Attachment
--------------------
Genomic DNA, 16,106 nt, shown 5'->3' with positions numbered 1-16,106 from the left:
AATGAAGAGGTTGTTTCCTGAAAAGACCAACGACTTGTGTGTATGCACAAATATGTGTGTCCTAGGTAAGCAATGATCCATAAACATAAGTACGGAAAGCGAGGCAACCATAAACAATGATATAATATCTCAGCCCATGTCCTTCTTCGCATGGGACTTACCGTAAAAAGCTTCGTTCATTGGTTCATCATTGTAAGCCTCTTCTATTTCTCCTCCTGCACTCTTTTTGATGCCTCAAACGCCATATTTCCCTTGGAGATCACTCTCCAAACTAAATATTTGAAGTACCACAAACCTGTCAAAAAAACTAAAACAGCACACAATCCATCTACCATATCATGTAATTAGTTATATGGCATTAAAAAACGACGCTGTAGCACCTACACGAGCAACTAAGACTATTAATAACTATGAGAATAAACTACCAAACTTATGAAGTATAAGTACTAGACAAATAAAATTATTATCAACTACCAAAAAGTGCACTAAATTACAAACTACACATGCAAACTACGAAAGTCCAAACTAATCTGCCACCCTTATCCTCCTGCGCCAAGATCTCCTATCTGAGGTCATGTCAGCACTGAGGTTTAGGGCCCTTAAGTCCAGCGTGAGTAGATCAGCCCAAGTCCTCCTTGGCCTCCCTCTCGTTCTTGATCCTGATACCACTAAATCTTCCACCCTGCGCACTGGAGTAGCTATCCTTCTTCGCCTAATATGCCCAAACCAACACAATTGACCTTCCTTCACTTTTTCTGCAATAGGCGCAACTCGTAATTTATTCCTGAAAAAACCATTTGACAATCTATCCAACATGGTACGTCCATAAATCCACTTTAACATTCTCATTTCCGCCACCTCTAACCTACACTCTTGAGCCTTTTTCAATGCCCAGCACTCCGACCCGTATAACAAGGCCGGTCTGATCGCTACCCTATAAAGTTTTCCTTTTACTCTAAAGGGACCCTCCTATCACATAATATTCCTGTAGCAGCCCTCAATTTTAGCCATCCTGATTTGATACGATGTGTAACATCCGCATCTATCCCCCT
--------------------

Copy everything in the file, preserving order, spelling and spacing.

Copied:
Genomic DNA, 16,106 nt, shown 5'->3' with positions numbered 1-16,106 from the left:
AATGAAGAGGTTGTTTCCTGAAAAGACCAACGACTTGTGTGTATGCACAAATATGTGTGTCCTAGGTAAGCAATGATCCATAAACATAAGTACGGAAAGCGAGGCAACCATAAACAATGATATAATATCTCAGCCCATGTCCTTCTTCGCATGGGACTTACCGTAAAAAGCTTCGTTCATTGGTTCATCATTGTAAGCCTCTTCTATTTCTCCTCCTGCACTCTTTTTGATGCCTCAAACGCCATATTTCCCTTGGAGATCACTCTCCAAACTAAATATTTGAAGTACCACAAACCTGTCAAAAAAACTAAAACAGCACACAATCCATCTACCATATCATGTAATTAGTTATATGGCATTAAAAAACGACGCTGTAGCACCTACACGAGCAACTAAGACTATTAATAACTATGAGAATAAACTACCAAACTTATGAAGTATAAGTACTAGACAAATAAAATTATTATCAACTACCAAAAAGTGCACTAAATTACAAACTACACATGCAAACTACGAAAGTCCAAACTAATCTGCCACCCTTATCCTCCTGCGCCAAGATCTCCTATCTGAGGTCATGTCAGCACTGAGGTTTAGGGCCCTTAAGTCCAGCGTGAGTAGATCAGCCCAAGTCCTCCTTGGCCTCCCTCTCGTTCTTGATCCTGATACCACTAAATCTTCCACCCTGCGCACTGGAGTAGCTATCCTTCTTCGCCTAATATGCCCAAACCAACACAATTGACCTTCCTTCACTTTTTCTGCAATAGGCGCAACTCGTAATTTATTCCTGAAAAAACCATTTGACAATCTATCCAACATGGTACGTCCATAAATCCACTTTAACATTCTCATTTCCGCCACCTCTAACCTACACTCTTGAGCCTTTTTCAATGCCCAGCACTCCGACCCGTATAACAAGGCCGGTCTGATCGCTACCCTATAAAGTTTTCCTTTTACTCTAAAGGGACCCTCCTATCACATAATATTCCTGTAGCAGCCCTCAATTTTAGCCATCCTGATTTGATACGATGTGTAACATCCGCATCTATCCCCCT